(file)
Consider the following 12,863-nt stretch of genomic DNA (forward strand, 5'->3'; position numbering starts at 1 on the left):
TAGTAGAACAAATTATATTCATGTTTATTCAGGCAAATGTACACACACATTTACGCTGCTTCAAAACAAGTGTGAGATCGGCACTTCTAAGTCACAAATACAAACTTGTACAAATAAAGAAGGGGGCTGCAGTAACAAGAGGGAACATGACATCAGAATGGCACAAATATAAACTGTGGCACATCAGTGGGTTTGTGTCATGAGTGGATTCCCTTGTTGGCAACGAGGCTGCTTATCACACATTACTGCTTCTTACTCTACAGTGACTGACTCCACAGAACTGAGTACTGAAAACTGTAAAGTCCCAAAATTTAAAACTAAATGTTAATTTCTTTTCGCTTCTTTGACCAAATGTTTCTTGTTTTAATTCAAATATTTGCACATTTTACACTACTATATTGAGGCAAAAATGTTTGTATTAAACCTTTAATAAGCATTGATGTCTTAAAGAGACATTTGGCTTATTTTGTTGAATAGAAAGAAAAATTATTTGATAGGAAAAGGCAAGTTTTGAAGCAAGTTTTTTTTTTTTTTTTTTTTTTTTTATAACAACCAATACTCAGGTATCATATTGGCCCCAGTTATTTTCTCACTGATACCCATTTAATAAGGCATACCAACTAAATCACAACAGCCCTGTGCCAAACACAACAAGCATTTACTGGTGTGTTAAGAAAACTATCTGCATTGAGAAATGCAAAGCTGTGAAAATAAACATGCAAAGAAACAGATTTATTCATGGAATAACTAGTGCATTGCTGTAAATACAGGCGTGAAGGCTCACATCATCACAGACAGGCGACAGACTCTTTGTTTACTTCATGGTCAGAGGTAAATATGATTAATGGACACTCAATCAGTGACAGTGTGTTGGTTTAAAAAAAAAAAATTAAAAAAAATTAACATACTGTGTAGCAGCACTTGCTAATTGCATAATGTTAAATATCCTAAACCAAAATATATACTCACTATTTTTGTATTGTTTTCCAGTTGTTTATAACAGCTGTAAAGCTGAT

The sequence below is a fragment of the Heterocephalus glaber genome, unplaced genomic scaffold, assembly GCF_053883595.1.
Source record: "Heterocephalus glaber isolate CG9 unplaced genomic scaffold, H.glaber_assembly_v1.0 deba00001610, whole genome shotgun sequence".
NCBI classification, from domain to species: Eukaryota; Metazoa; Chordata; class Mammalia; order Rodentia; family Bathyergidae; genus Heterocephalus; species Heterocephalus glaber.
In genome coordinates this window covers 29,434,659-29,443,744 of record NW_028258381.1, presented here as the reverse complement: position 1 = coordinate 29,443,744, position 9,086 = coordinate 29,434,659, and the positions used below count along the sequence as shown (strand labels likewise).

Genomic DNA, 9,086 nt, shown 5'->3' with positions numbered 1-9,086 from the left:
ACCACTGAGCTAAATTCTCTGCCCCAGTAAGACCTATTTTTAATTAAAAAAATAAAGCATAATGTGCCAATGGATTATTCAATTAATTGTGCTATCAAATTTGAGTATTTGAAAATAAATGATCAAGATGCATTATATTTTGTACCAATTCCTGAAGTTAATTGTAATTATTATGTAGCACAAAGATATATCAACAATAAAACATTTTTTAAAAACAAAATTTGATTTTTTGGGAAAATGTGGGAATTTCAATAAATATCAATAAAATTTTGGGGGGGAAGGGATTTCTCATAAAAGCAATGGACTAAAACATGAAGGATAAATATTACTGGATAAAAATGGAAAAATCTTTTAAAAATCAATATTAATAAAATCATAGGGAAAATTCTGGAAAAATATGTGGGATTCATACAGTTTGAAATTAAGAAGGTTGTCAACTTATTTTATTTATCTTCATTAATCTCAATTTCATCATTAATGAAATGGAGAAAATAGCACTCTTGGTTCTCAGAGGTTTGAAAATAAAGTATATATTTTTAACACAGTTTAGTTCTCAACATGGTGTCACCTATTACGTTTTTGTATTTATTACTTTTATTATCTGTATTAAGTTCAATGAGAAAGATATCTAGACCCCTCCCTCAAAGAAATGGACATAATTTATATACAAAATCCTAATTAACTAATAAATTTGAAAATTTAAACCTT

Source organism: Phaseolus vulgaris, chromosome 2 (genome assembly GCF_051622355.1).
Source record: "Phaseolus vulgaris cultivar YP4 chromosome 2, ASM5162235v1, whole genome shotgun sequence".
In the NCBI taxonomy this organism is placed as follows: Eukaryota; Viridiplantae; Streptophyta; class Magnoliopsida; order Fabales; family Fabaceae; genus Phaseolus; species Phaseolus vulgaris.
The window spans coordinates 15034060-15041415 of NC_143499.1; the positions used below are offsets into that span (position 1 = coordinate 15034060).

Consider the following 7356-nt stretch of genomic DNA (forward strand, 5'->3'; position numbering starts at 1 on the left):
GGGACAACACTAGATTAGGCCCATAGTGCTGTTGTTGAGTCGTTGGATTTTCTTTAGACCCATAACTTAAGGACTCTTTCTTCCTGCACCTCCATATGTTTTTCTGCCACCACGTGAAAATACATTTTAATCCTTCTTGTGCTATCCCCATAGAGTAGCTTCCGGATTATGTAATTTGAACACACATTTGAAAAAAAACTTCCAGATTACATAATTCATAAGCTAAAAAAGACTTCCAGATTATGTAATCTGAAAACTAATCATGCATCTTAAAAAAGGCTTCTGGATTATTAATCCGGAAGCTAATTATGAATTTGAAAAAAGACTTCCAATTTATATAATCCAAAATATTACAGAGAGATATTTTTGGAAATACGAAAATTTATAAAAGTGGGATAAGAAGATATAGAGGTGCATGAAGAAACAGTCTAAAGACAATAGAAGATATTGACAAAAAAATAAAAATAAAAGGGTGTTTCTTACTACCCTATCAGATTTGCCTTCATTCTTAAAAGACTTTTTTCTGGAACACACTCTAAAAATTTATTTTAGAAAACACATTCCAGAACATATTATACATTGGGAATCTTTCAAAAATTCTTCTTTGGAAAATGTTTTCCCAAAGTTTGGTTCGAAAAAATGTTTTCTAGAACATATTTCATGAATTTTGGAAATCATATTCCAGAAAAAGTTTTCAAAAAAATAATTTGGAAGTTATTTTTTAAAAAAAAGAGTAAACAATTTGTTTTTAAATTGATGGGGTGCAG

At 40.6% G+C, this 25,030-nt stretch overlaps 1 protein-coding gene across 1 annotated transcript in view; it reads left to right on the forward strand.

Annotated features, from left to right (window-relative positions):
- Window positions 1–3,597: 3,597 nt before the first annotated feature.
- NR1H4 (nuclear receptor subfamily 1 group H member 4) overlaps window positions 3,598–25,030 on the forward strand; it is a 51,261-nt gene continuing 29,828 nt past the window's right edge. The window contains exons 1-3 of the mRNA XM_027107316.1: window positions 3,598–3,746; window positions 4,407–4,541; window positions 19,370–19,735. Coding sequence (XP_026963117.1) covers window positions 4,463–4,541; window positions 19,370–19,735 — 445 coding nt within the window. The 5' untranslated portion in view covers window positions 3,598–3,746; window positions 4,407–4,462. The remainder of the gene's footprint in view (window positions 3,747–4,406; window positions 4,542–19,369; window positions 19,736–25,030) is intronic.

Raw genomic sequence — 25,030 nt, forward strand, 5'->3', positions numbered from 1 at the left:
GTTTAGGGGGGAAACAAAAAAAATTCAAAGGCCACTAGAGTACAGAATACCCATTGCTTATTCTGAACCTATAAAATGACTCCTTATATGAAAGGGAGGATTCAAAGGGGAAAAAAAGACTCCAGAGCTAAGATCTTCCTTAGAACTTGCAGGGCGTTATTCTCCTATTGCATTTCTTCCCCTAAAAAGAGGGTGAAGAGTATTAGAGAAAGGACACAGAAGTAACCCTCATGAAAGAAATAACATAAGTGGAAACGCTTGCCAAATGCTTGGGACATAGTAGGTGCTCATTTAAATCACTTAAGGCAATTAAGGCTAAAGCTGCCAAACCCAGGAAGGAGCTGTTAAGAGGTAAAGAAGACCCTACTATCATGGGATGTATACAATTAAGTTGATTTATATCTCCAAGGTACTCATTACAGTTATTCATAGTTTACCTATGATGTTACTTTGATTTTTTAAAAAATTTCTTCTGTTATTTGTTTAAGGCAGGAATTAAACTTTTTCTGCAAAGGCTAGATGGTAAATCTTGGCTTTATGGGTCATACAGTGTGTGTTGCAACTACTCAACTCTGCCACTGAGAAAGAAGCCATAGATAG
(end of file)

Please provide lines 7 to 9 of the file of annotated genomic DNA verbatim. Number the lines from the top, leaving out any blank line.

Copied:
Genomic DNA, 9,086 nt, shown 5'->3' with positions numbered 1-9,086 from the left:
ACCACTGAGCTAAATTCTCTGCCCCAGTAAGACCTATTTTTAATTAAAAAAATAAAGCATAATGTGCCAATGGATTATTCAATTAATTGTGCTATCAAATTTGAGTATTTGAAAATAAATGATCAAGATGCATTATATTTTGTACCAATTCCTGAAGTTAATTGTAATTATTATGTAGCACAAAGATATATCAACAATAAAACATTTTTTAAAAACAAAATTTGATTTTTTGGGAAAATGTGGGAATTTCAATAAATATCAATAAAATTTTGGGGGGGAAGGGATTTCTCATAAAAGCAATGGACTAAAACATGAAGGATAAATATTACTGGATAAAAATGGAAAAATCTTTTAAAAATCAATATTAATAAAATCATAGGGAAAATTCTGGAAAAATATGTGGGATTCATACAGTTTGAAATTAAGAAGGTTGTCAACTTATTTTATTTATCTTCATTAATCTCAATTTCATCATTAATGAAATGGAGAAAATAGCACTCTTGGTTCTCAGAGGTTTGAAAATAAAGTATATATTTTTAACACAGTTTAGTTCTCAACATGGTGTCACCTATTACGTTTTTGTATTTATTACTTTTATTATCTGTATTAAGTTCAATGAGAAAGATATCTAGACCCCTCCCTCAAAGAAATGGACATAATTTATATACAAAATCCTAATTAACTAATAAATTTGAAAATTTAAACCTT

Source organism: Phaseolus vulgaris, chromosome 2 (genome assembly GCF_051622355.1).